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National School Associations Seek to Limit School's Liability for Peer Harassment

The National School Boards Association (NSBA), the National Association of Secondary School Principals, the American Association of School Administrators and the Georgia School Boards Association filed an amicus brief arguing that schools are not liable for student-to-student harassment under Title IX.

The amicus brief was filed in response to a case in which a Georgia girl was sexually harassed by another student, reported that harassment to a teacher, and then sued the school district for $500,000 under Title IX, alleging that the school failed to stop the sexual harassment.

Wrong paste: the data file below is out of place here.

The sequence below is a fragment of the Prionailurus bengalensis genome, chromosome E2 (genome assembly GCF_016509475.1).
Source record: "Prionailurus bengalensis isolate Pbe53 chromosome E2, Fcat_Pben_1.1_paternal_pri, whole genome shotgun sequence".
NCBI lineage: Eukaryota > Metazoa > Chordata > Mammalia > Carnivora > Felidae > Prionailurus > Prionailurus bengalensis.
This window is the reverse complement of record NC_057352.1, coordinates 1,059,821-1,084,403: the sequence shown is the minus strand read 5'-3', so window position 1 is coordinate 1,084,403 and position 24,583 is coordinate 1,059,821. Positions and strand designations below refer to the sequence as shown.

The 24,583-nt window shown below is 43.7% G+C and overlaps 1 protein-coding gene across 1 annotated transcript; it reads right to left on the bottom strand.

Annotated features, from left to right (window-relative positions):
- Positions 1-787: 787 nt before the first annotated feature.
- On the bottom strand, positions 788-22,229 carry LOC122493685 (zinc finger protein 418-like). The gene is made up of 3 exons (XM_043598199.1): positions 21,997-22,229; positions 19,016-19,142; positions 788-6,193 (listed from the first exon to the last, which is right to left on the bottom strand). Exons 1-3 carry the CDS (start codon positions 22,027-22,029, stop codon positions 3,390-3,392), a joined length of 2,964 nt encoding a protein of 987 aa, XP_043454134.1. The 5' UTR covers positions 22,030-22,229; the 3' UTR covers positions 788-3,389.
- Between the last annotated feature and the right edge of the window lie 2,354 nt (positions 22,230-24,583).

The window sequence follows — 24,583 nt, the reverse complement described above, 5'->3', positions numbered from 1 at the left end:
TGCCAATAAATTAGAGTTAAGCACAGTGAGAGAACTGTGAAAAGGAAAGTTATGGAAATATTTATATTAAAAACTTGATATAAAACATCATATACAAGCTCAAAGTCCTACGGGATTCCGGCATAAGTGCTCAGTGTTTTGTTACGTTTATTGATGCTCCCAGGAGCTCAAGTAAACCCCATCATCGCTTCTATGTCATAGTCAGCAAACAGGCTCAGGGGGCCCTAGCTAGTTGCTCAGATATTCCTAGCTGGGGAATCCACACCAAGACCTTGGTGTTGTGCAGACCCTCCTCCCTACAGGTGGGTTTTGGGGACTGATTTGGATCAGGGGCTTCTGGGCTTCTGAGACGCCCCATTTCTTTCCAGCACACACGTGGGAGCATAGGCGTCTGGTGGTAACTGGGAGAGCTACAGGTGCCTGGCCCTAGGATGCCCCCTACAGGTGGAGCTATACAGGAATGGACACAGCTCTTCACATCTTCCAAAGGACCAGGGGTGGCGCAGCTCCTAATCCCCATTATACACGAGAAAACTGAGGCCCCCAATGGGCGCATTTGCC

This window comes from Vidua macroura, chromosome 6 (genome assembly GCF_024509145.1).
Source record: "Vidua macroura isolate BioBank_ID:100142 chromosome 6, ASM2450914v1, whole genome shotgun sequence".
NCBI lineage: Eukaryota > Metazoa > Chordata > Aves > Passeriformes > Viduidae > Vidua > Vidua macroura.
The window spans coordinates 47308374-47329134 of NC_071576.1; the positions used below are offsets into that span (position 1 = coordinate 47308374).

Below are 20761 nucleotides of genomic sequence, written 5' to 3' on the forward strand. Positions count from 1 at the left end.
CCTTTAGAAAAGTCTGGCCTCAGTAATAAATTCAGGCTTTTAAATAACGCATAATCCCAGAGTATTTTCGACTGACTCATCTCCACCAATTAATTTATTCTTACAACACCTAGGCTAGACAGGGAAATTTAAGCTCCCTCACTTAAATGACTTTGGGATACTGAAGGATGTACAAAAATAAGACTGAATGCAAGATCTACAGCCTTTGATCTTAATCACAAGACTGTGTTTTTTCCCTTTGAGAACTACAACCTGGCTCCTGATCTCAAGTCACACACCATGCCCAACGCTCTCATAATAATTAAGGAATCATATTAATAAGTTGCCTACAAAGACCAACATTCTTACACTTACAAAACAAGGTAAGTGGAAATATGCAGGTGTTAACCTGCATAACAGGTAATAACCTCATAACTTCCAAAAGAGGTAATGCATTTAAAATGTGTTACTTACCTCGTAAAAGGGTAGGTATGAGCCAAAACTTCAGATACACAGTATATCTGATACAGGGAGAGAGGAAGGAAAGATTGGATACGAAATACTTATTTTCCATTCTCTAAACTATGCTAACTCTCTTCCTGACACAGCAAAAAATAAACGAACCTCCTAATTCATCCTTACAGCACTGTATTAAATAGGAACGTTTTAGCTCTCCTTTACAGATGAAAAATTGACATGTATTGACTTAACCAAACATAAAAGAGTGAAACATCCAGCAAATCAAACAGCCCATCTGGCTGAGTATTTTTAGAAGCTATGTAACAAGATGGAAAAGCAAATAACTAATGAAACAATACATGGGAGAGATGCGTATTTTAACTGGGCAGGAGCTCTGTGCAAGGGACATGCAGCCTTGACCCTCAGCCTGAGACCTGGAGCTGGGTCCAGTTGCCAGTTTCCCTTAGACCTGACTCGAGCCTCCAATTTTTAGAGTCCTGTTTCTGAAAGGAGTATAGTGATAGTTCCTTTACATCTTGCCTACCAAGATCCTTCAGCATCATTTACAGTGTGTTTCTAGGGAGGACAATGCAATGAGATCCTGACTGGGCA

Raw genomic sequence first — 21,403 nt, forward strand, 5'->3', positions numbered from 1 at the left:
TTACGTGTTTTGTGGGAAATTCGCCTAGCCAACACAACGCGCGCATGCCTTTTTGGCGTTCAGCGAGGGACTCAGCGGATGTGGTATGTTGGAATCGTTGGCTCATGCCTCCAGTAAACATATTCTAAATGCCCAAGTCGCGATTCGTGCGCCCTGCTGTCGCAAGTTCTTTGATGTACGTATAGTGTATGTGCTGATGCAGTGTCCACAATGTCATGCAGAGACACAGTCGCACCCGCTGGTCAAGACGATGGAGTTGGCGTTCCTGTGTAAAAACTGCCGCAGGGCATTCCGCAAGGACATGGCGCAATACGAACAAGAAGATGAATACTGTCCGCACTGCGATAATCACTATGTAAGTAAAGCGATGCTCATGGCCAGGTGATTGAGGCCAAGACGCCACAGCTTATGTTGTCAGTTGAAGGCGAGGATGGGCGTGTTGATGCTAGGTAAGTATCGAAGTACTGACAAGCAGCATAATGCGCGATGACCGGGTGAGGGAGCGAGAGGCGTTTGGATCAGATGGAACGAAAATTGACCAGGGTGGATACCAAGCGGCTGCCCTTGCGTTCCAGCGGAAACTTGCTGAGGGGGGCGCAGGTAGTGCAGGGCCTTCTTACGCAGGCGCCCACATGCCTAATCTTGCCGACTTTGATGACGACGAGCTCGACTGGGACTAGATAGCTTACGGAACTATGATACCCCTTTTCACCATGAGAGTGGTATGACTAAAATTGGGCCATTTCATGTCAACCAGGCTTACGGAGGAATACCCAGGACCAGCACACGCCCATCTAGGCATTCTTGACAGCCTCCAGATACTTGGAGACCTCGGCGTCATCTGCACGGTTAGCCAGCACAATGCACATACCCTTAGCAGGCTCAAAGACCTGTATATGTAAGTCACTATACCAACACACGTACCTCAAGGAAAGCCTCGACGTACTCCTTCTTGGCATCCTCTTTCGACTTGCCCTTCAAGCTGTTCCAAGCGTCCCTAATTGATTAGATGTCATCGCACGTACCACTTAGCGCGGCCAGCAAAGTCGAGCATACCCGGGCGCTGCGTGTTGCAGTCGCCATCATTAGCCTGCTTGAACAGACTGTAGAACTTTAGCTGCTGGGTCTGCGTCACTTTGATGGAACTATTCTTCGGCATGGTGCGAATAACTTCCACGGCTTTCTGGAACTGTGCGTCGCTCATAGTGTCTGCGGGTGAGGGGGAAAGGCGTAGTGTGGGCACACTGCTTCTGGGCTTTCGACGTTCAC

NSBA Executive Director Anne Bryant argued that schools should not be held liable for Title IX violations in cases of peer-to-peer sexual harassment unless it can be proven that the school discriminated against the complainant based on gender. "Congress did not pass Title IX to review student disciplinary actions in schools. Title IX is implicated if, and only if, the student discipline is administered in a manner that discriminates on the basis of gender."

The U.S. Supreme Court is expected to rule on the case this spring.

Media Resources: U.S. Newsire